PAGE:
YOU THINK SO? THEN TAKE THE UNIVERSE AND GRIND IT DOWN TO THE FINEST POWDER AND SIEVE IT THROUGH THE FINEST SIEVE AND THEN SHOW ME ONE ATOM OF JUSTICE, ONE MOLECULE OF MERCY. AND YET—Death waved a hand. AND YET YOU ACT AS IF THERE IS SOME IDEAL ORDER IN THE WORLD, AS IF THERE IS SOME…SOME RIGHTNESS IN THE UNIVERSE BY WHICH IT MAY BE JUDGED.
“Yes, but people have got to believe that, or what’s the point—”
MY POINT EXACTLY.”

Earlier this year, a scandal on the same scale as Cupgate (mentioned in the first blog of this series) swept the nation. Someone posted a picture of a dress and some people saw it as white and gold while others saw blue and black. It was as if the world had imploded. Friends became foes; families were torn apart and this all happened because they didn’t see the same colors in a photograph. Turns out, there is a scientific explanation to this mind bending phenomenon. So what can we take from this trying incident that rocked our nation to it’s core? What we see isn’t always objective. Not everything is what it seems. Continue reading “Fictional Liturgy: Hogfather & Truth”

Fictional Liturgy: Sarah, Plain and Tall & Feminism

The advent season is upon us and to countdown, the Keep Calm and Read On Blog will be hosting 4 weeks of Fictional Liturgy. Fiction, as discussed in a post I wrote for MuggleNet back in October, has the power to create empathy and teach the reader. It requires reflection. Good fiction contains wisdom. In these 4 blogs I plan to focus on a cultural issue and a specific work of fiction ranging from novels to films, while sprinkling in some personal notes from time to time. I wrote them as one would write a sermon…or at least how I imagine one writes a sermon. I do not claim to be a Biblical scholar nor do I claim these pieces of fiction I reference to carry more weight than the Bible. These posts will reflect my beliefs but I hope they will also reflect the message of Jesus and his vision of the Kingdom. Merry Christmas.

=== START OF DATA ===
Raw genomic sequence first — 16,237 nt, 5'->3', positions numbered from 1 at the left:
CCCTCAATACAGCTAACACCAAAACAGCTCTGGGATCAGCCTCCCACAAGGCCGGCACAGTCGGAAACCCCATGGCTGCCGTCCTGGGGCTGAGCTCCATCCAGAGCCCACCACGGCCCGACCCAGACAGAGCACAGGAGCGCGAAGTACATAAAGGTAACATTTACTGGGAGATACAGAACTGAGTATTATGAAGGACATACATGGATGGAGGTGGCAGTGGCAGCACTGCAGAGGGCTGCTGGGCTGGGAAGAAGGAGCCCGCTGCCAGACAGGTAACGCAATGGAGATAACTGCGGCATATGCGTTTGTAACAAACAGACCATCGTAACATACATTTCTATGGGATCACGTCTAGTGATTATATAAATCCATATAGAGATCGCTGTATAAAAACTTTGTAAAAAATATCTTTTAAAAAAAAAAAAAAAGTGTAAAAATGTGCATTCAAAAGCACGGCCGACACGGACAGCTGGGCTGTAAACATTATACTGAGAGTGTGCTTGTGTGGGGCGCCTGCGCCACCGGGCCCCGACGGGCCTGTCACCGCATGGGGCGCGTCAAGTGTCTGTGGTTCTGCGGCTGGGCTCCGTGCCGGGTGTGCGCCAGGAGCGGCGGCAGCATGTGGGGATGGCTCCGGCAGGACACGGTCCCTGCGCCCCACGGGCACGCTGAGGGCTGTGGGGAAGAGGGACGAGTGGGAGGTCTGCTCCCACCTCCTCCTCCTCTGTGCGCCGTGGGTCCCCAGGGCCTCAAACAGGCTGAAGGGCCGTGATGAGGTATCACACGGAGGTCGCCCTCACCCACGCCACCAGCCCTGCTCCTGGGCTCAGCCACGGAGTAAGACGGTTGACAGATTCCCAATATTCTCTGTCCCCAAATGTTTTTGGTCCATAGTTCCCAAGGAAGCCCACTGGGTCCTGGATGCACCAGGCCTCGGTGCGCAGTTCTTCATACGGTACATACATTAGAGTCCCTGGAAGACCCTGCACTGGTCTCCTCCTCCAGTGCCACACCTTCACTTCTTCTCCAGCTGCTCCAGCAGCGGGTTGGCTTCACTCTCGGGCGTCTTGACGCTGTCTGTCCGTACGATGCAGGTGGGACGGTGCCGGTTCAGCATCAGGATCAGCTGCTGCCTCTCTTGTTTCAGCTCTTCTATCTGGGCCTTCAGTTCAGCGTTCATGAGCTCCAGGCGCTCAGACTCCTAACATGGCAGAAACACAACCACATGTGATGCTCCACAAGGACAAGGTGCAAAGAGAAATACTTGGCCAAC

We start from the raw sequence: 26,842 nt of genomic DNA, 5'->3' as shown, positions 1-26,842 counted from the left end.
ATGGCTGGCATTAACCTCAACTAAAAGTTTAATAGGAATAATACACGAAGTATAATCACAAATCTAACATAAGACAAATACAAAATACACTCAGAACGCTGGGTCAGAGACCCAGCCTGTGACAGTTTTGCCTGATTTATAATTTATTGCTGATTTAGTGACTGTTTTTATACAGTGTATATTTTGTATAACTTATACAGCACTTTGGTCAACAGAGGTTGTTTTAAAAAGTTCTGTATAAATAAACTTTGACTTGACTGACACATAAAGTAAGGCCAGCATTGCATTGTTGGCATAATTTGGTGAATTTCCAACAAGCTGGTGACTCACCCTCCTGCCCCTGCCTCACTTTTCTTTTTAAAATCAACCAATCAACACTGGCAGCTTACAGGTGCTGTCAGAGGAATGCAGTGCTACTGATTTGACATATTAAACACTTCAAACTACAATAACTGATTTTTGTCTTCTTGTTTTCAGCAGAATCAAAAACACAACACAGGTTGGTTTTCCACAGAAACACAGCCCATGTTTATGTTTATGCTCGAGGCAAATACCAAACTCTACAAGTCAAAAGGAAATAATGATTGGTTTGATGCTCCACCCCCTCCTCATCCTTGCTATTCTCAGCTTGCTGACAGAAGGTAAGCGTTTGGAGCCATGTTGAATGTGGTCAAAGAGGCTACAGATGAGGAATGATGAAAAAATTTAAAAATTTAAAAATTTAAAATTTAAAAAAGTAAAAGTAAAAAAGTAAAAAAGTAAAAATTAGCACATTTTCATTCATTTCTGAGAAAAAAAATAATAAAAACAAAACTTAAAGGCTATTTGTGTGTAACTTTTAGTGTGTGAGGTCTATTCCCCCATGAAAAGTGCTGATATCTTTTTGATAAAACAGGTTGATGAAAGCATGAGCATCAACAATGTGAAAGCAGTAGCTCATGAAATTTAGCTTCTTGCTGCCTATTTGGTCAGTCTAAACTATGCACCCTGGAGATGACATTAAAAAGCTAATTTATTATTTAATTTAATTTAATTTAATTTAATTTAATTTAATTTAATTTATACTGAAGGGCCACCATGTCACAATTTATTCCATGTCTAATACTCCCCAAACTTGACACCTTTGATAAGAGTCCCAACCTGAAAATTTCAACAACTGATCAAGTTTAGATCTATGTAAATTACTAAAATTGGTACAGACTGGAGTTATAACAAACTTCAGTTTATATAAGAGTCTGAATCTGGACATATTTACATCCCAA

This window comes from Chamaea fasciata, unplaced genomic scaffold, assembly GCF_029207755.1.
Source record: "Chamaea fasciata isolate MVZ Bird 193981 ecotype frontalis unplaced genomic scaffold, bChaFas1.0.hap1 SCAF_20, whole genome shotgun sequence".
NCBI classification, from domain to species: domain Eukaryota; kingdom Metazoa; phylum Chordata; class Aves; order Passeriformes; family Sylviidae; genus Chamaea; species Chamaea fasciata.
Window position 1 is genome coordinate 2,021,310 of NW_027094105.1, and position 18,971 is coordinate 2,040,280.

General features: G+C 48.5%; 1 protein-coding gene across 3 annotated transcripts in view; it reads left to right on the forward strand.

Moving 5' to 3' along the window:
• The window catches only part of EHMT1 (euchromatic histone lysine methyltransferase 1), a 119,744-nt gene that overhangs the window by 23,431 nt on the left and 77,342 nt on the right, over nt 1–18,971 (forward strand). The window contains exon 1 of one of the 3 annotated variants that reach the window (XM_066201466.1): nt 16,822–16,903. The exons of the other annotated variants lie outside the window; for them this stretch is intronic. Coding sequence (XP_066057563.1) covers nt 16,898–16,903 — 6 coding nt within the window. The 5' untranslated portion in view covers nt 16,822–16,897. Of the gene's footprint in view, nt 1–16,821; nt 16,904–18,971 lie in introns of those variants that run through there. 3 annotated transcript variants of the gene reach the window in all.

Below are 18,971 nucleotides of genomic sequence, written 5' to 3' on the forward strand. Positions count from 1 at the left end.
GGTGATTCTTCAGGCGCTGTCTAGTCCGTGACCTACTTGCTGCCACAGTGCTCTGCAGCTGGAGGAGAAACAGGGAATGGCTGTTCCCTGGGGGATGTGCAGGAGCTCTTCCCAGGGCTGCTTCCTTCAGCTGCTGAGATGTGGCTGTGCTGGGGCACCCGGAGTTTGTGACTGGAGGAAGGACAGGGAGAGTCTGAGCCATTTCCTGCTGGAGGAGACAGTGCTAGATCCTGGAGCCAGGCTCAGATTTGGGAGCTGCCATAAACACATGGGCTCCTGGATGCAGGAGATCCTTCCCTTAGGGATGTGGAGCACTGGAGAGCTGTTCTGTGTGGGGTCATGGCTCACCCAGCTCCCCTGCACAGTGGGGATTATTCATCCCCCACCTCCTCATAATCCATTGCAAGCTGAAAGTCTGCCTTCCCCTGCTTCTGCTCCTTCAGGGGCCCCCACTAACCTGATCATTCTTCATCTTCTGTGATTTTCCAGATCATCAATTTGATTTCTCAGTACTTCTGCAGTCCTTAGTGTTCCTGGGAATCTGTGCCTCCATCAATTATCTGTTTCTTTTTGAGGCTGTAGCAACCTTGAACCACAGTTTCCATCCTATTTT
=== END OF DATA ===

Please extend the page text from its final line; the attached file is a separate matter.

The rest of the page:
“Screw writing ‘strong’ women.  Write interesting women.  Write well-rounded women.  Write complicated women.  Write a woman who kicks ass, write a woman who cowers in a corner.  Write a woman who’s desperate for a husband.  Write a woman who doesn’t need a man.  Write women who cry, women who rant, women who are shy, women who don’t take no shit, women who need validation and women who don’t care what anybody thinks.  THEY ARE ALL OKAY, and all those things could exist in THE SAME WOMAN.  Women shouldn’t be valued because we are strong, or kick-ass, but because we are people.  So don’t focus on writing characters who are strong.  Write characters who are people.” – Madlori on Tumblr.com

Growing up, I always considered myself to be a tomboy. I enjoyed playing sports, drawing dinosaurs, and playing with Power Ranger figurines. But I also loved to create dance routines, play with Barbie dolls, and watch Disney Princess movies. None of this amounted to much in my eyes. As far as I was concerned, I was just being me. It became clearer and clearer the older I grew that their were social norms set aside for boys and girls. I can’t say I paid much attention to them nor did they bother me. But looking back, I can see where I was hindered and can see where I will be hindered in the future because I was born a girl. Continue reading “Fictional Liturgy: Sarah, Plain and Tall & Feminism”